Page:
Upon arrival, about an hour later, the purpose of her mysterious query was revealed. Because on the bed, in crisp white linen, were monogrammed pillow cases — Ellie's on her side ("ERIB"), mine ("REB") on the other. I learned later that that particular evening marked the one hundredth time I enjoyed their hospitality. The VIP pillows… a small sign of recognition.
The same arrangement has greeted me on every stay since.
How much did it cost to produce those pillow cases? How much did it buy in loyalty (and now, PR)? Do the math, and ask yourself, "Am I really doing everything possible to recognize and serve my best customers?"
Want to drive killer innovation at your technology company? Well, there are a lot of moves that you'll ultimately need to master to lead the league in that category, but today I'll talk about one that's fundamental and that I know works, from first hand experience. Best thing about it: it's dead simple…
Create the right opportunities to put your geek engineers in front of your customers, especially your best customers.
Pause, while some sales pros among you compose yourselves. You're thinking, "OMG, why would I ever want to do that? Those guys are bound to say something embarrassing, or outright stupid, that will kill my next sale." (Like the unvarnished truth.)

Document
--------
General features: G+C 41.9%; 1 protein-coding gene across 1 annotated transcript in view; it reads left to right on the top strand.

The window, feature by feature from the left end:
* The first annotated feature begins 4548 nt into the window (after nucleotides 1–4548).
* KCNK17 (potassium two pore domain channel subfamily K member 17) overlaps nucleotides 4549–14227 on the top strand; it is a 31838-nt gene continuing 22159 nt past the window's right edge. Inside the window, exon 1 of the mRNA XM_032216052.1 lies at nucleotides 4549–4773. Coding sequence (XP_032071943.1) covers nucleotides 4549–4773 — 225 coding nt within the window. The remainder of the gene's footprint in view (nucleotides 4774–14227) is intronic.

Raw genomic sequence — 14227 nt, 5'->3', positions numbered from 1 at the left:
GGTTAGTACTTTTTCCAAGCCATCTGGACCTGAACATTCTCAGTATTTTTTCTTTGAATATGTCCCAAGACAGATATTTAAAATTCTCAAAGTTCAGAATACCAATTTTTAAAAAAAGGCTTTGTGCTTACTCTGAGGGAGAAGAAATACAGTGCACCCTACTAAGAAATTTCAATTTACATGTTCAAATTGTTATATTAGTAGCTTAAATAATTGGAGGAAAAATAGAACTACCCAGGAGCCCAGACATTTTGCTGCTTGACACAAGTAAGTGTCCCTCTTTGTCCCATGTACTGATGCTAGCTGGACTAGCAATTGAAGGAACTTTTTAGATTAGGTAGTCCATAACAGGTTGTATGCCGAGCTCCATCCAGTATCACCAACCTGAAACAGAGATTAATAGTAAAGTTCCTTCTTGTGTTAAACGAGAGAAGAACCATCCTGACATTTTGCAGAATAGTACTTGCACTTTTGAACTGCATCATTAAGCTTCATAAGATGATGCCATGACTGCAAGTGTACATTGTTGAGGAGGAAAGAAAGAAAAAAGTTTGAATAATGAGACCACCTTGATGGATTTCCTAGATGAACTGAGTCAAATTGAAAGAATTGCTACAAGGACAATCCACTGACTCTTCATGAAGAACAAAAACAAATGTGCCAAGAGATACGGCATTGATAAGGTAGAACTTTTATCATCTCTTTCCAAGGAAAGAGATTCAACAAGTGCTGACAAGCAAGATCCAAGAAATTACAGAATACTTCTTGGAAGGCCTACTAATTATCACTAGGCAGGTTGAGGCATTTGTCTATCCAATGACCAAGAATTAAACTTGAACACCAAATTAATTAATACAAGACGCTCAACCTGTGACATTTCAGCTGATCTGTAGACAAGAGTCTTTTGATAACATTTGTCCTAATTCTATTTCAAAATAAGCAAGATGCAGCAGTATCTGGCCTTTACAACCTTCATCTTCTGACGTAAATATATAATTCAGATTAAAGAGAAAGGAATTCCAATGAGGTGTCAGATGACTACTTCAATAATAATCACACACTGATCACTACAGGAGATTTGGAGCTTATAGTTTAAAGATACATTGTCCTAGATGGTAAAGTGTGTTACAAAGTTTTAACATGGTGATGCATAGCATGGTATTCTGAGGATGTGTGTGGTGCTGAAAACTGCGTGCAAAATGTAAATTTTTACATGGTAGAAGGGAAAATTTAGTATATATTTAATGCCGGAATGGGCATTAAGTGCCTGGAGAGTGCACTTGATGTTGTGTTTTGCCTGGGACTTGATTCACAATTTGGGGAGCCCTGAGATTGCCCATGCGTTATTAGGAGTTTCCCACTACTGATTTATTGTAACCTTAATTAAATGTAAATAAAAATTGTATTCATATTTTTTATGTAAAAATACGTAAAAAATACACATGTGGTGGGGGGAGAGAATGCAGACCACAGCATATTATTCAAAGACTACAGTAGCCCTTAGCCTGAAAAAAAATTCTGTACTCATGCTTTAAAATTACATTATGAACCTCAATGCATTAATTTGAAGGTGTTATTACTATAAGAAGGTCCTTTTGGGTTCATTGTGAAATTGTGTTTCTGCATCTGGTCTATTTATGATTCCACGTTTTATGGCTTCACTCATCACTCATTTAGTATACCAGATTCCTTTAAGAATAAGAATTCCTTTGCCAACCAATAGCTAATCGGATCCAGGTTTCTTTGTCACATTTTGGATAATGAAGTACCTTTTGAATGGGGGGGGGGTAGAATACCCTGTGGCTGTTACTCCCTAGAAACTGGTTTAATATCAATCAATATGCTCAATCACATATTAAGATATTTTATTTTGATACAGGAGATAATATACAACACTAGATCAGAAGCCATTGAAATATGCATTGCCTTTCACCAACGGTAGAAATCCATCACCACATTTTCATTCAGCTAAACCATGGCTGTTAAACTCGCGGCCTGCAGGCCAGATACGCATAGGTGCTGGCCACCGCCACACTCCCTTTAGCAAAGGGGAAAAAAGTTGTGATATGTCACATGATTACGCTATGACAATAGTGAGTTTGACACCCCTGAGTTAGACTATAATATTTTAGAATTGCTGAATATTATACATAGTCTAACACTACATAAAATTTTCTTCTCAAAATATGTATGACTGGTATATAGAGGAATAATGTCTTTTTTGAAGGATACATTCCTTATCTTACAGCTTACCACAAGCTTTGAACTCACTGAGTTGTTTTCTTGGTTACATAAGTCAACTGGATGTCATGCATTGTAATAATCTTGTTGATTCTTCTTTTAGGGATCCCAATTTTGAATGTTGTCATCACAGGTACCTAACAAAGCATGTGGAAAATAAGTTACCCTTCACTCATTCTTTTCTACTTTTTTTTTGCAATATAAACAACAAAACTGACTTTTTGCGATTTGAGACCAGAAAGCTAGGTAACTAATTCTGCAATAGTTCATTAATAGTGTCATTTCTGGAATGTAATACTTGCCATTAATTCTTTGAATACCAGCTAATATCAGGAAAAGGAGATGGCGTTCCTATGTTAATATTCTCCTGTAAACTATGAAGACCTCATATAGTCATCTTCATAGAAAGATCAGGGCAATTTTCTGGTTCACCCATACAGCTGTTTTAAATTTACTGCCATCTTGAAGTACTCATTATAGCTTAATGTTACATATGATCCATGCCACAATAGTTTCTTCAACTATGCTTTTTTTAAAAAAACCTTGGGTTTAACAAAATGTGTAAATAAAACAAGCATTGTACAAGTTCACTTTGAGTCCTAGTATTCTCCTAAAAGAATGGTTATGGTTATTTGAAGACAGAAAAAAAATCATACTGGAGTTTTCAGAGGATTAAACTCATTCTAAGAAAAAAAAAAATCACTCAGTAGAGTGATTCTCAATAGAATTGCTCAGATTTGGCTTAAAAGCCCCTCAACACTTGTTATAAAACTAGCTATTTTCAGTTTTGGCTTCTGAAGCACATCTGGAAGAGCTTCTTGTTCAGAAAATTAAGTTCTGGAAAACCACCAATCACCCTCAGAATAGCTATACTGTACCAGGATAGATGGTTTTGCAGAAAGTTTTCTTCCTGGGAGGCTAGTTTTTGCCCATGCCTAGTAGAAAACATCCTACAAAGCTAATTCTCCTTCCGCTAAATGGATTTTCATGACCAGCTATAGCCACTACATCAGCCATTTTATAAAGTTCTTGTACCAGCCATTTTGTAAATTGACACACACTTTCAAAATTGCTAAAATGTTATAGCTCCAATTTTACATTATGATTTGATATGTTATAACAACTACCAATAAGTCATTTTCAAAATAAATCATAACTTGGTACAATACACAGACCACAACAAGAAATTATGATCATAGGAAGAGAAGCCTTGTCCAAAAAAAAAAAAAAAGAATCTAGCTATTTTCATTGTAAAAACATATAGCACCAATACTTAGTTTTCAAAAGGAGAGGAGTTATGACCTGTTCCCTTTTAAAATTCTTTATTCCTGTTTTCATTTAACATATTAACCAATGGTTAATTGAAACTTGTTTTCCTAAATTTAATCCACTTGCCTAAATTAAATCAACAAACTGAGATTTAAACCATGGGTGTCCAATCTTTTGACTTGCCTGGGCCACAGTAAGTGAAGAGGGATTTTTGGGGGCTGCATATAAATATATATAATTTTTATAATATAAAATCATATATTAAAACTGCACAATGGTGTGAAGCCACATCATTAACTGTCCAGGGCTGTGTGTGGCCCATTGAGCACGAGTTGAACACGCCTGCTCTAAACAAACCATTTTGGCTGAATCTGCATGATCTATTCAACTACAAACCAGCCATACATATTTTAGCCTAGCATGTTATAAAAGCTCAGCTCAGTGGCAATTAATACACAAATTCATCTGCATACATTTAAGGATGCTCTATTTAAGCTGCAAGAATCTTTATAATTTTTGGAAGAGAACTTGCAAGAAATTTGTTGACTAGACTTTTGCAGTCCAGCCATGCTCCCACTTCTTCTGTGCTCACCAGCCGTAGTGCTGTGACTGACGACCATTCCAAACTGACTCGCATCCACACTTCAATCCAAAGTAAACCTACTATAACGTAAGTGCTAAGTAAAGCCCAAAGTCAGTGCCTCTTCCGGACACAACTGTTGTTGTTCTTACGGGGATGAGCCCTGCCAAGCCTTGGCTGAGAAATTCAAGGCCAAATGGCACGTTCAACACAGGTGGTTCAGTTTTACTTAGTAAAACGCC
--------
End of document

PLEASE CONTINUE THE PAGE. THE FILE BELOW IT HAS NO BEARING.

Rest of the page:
Because they create, literally, the value that your customers buy and that funds your commission.
Because if they hear the raw, unfiltered thoughts of your customers, they'll be that much smarter in designing your next generation product.
Because your customers will be amazed that you did this — since very few, if any, of your competitors do.
Because they'll help you climb the ladder from "supplier" to "trusted adviser / thought leader".
Because they're the smartest guys in your company, and you should leverage their IQ points to best advantage.
Because the ensuing dialogue will often result in your customers telling you exactly what they want from you in the future.
Because your engineers will realize just exactly how painful for your customers it is when your products don't live up to lofty promises.
Because your engineers will be energized to do big things. They, at least the best of them, want to build great products, not just play with neat technology. Great products are those that make a meaningful difference to (important) customers. How do you know that you're working on a "Great Product" if you never talk to the customer?
Above I said, "create the right opportunities…" Sometime soon I'll expand on one way to do just that.
Winter in this part of the world is our rainy season. Upwards of 90% of annual rainfall in Carmel Valley happens between November and March, typically delivered in the concentrated form of showy winter storms rolling in from the Pacific, some ten miles to our west. Winds, usually from the south, will blow at 60 or 70 miles per hour up on our hill, driving the rain in slanting sheets across the valley.
Well, winter arrived a bit early this year. Here's the view from our living room today, followed by a picture from a more typical autumn day…